Both routes are operated by
Taking the ferry can take up to 24 hours, but it is a great reward as you will have the chance to navigate through the incredible landscape and you may have the chance to spot marine wildlife such as blue whales and dolphins.
How to visit Chiloé island ?
The north of the island is well connected by local bus between the main towns Castro and Ancud. There are local shuttles to smaller villages but those are less frequent. It is probably best to rent a car in order to have the freedom to visit remote beaches, Spanish forts, sunken forests and the Unesco churches of Chiloe that are not reachable by local transport.
What makes Chiloe so special is its sparse landscape and the rolling hills that are covered by its legendary fog. You can only encounter this in the less accessible part of the island. If you fancy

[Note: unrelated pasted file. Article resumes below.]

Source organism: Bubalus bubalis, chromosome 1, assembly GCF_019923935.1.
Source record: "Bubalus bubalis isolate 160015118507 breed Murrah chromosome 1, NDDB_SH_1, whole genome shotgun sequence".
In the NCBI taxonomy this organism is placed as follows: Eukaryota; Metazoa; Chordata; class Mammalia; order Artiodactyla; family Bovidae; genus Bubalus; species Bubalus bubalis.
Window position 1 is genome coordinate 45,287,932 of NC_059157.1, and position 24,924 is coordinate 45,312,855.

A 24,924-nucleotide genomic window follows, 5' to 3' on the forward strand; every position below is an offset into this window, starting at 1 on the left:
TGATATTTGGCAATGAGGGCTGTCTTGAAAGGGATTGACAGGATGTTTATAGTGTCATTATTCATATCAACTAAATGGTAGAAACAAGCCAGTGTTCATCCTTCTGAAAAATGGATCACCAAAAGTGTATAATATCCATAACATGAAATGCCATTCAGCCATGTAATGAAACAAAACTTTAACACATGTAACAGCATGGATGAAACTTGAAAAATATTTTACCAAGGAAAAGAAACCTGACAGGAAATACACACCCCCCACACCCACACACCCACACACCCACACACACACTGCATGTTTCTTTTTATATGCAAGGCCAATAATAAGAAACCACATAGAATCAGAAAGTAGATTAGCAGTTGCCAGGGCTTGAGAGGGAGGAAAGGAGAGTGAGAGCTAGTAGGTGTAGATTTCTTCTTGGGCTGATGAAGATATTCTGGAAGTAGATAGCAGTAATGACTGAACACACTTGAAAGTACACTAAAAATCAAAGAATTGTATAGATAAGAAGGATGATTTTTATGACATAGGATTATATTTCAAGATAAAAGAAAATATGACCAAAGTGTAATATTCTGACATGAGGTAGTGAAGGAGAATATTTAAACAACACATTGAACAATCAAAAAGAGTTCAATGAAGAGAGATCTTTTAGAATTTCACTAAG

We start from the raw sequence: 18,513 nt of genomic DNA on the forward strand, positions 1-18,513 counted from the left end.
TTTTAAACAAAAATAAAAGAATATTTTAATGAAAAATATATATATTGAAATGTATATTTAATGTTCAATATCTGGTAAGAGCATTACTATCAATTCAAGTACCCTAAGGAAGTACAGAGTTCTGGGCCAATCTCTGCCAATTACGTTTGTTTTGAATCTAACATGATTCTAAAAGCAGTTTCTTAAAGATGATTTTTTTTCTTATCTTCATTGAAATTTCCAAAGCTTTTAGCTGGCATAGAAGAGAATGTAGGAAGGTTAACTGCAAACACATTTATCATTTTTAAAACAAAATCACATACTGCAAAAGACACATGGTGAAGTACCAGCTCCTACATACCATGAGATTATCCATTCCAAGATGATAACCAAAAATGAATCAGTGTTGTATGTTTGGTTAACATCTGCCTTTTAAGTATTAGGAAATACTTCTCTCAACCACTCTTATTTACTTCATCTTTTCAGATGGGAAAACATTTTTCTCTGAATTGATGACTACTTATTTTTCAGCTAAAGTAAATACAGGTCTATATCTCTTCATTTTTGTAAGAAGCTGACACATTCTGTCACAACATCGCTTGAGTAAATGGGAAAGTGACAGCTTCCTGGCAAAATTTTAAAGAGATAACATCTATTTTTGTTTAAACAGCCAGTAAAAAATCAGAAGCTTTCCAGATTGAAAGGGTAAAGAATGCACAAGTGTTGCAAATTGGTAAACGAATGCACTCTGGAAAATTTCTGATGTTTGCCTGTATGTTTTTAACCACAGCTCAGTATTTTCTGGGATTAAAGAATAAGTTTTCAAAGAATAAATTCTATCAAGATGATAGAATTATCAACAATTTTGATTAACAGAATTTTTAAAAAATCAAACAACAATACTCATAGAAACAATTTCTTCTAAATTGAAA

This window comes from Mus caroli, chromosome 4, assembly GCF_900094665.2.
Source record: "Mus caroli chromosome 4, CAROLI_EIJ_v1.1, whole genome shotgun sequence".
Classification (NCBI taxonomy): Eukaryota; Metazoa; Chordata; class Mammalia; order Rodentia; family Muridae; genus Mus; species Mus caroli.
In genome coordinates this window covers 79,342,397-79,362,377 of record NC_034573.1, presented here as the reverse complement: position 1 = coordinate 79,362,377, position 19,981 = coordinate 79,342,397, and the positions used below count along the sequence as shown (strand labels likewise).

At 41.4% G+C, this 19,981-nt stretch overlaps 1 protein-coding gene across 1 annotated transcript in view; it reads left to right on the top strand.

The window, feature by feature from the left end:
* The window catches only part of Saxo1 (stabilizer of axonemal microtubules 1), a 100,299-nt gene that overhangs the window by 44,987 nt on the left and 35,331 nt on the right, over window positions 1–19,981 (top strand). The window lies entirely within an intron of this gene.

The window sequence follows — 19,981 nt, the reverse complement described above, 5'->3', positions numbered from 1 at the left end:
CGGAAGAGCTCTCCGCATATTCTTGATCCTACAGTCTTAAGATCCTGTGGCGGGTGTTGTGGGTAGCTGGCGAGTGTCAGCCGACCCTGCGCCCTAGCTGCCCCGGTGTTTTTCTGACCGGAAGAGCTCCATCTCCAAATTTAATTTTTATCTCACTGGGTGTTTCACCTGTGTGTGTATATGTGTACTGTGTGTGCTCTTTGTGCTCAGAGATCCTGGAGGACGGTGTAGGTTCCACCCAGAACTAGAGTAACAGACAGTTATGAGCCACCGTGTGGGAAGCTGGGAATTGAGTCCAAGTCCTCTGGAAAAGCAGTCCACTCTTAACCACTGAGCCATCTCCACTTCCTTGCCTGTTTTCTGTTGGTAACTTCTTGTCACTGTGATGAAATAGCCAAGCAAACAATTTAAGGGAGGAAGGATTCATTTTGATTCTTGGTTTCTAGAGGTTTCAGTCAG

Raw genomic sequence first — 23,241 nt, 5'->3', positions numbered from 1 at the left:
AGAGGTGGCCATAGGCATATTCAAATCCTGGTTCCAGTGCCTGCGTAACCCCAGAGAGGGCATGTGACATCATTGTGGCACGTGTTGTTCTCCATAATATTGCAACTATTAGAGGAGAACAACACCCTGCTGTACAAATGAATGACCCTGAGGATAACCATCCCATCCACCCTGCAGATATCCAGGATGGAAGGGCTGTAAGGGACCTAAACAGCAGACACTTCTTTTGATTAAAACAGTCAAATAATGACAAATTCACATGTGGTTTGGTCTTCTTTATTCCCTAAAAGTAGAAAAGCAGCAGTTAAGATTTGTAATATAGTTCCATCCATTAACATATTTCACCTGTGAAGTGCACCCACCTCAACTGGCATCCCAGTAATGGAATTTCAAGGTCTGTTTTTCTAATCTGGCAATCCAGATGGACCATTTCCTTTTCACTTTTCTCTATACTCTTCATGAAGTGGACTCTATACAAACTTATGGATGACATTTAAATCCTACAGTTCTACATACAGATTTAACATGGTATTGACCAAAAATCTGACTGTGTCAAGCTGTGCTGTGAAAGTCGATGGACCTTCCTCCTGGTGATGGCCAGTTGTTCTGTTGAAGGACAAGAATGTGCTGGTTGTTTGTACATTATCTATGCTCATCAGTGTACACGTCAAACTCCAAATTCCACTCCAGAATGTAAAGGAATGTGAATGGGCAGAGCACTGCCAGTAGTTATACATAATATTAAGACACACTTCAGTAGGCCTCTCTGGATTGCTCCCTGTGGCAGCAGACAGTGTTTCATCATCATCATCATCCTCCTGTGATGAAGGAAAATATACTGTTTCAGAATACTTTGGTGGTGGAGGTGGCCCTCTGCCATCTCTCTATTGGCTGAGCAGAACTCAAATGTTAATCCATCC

We have crossed paths with hitch-hikers, but they told us it wasn’t easy to get a ride as there is almost no traffic heading to the touristy areas.
As far as we are concerned, we teamed up with other backpackers and rented a car altogether to minimize the cost of the rent and fuel. We think it is the best way to visit the island. To find a car or travel mates, check into a hostel and ask around if any would be interested in renting a car with your for a few days.
On the right, you will find our itinerary. We rented a car for 5 days – Cost CLP 120 000 – Petrol : CLP 23 400
What to do in Chiloe island?
Castro: woodwork and palafitos
Lovers on handicrafts and woodwork will adore Castro. Home to fishermen and carpenters, the city has evolved to be made entirely of wood. Each building is different in its shape, design and colour. You could easily spend hours wandering around town, looking at the houses.